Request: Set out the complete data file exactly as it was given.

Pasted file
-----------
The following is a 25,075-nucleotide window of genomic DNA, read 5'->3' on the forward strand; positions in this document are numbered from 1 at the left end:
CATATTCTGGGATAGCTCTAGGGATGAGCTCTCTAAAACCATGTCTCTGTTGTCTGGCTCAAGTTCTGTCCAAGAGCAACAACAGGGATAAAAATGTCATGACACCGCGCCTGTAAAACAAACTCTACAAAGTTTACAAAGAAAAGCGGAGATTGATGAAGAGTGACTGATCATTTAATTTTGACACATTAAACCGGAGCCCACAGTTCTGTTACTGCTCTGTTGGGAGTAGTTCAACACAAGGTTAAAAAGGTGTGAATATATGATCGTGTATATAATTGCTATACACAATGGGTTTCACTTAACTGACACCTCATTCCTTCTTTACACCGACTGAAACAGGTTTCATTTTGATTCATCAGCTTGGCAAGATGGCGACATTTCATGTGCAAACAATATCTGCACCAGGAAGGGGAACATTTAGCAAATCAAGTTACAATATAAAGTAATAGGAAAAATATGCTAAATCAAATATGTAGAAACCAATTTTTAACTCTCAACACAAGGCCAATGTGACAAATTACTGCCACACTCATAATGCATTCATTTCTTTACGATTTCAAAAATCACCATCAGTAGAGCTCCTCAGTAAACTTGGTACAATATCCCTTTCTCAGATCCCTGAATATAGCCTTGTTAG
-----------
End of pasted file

The following is a 25,075-nucleotide window of genomic DNA, read 5'->3' on the forward strand; positions in this document are numbered from 1 at the left end:
CATATTCTGGGATAGCTCTAGGGATGAGCTCTCTAAAACCATGTCTCTGTTGTCTGGCTCAAGTTCTGTCCAAGAGCAACAACAGGGATAAAAATGTCATGACACCGCGCCTGTAAAACAAACTCTACAAAGTTTACAAAGAAAAGCGGAGATTGATGAAGAGTGACTGATCATTTAATTTTGACACATTAAACCGGAGCCCACAGTTCTGTTACTGCTCTGTTGGGAGTAGTTCAACACAAGGTTAAAAAGGTGTGAATATATGATCGTGTATATAATTGCTATACACAATGGGTTTCACTTAACTGACACCTCATTCCTTCTTTACACCGACTGAAACAGGTTTCATTTTGATTCATCAGCTTGGCAAGATGGCGACATTTCATGTGCAAACAATATCTGCACCAGGAAGGGGAACATTTAGCAAATCAAGTTACAATATAAAGTAATAGGAAAAATATGCTAAATCAAATATGTAGAAACCAATTTTTAACTCTCAACACAAGGCCAATGTGACAAATTACTGCCACACTCATAATGCATTCATTTCTTTACGATTTCAAAAATCACCATCAGTAGAGCTCCTCAGTAAACTTGGTACAATATCCCTTTCTCAGATCCCTGAATATAGCCTTGTTAG